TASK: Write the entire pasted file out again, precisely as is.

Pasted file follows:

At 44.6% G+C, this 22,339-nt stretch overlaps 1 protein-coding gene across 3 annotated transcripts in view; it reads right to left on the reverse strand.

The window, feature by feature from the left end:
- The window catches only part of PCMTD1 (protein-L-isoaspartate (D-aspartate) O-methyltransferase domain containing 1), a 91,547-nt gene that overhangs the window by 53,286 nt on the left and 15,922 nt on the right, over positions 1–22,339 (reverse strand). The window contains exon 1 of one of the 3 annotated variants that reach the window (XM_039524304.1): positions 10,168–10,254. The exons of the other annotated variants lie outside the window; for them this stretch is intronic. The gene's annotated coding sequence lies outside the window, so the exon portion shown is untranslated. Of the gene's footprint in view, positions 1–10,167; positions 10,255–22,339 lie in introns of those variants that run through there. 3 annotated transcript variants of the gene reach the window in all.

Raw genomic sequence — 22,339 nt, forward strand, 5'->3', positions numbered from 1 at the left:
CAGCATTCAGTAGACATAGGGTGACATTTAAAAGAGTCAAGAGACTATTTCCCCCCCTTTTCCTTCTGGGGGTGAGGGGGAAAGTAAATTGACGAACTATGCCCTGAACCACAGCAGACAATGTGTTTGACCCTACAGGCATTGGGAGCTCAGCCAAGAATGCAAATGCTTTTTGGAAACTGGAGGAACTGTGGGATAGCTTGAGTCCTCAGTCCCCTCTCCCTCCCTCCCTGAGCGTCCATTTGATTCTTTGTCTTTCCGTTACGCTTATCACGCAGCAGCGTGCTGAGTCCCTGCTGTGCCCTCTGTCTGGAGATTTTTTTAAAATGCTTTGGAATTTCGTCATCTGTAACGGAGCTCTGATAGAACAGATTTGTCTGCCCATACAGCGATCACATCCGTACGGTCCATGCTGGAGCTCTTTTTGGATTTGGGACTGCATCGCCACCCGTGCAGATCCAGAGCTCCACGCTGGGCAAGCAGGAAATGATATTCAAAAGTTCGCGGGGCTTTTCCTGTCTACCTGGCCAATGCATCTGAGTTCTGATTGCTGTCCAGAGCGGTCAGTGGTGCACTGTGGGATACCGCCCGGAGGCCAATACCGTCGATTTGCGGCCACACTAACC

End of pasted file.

At 44.6% G+C, this 22,339-nt stretch overlaps 1 protein-coding gene across 3 annotated transcripts in view; it reads right to left on the reverse strand.

The window, feature by feature from the left end:
- The window catches only part of PCMTD1 (protein-L-isoaspartate (D-aspartate) O-methyltransferase domain containing 1), a 91,547-nt gene that overhangs the window by 53,286 nt on the left and 15,922 nt on the right, over positions 1–22,339 (reverse strand). The window contains exon 1 of one of the 3 annotated variants that reach the window (XM_039524304.1): positions 10,168–10,254. The exons of the other annotated variants lie outside the window; for them this stretch is intronic. The gene's annotated coding sequence lies outside the window, so the exon portion shown is untranslated. Of the gene's footprint in view, positions 1–10,167; positions 10,255–22,339 lie in introns of those variants that run through there. 3 annotated transcript variants of the gene reach the window in all.

Raw genomic sequence — 22,339 nt, forward strand, 5'->3', positions numbered from 1 at the left:
CAGCATTCAGTAGACATAGGGTGACATTTAAAAGAGTCAAGAGACTATTTCCCCCCCTTTTCCTTCTGGGGGTGAGGGGGAAAGTAAATTGACGAACTATGCCCTGAACCACAGCAGACAATGTGTTTGACCCTACAGGCATTGGGAGCTCAGCCAAGAATGCAAATGCTTTTTGGAAACTGGAGGAACTGTGGGATAGCTTGAGTCCTCAGTCCCCTCTCCCTCCCTCCCTGAGCGTCCATTTGATTCTTTGTCTTTCCGTTACGCTTATCACGCAGCAGCGTGCTGAGTCCCTGCTGTGCCCTCTGTCTGGAGATTTTTTTAAAATGCTTTGGAATTTCGTCATCTGTAACGGAGCTCTGATAGAACAGATTTGTCTGCCCATACAGCGATCACATCCGTACGGTCCATGCTGGAGCTCTTTTTGGATTTGGGACTGCATCGCCACCCGTGCAGATCCAGAGCTCCACGCTGGGCAAGCAGGAAATGATATTCAAAAGTTCGCGGGGCTTTTCCTGTCTACCTGGCCAATGCATCTGAGTTCTGATTGCTGTCCAGAGCGGTCAGTGGTGCACTGTGGGATACCGCCCGGAGGCCAATACCGTCGATTTGCGGCCACACTAACC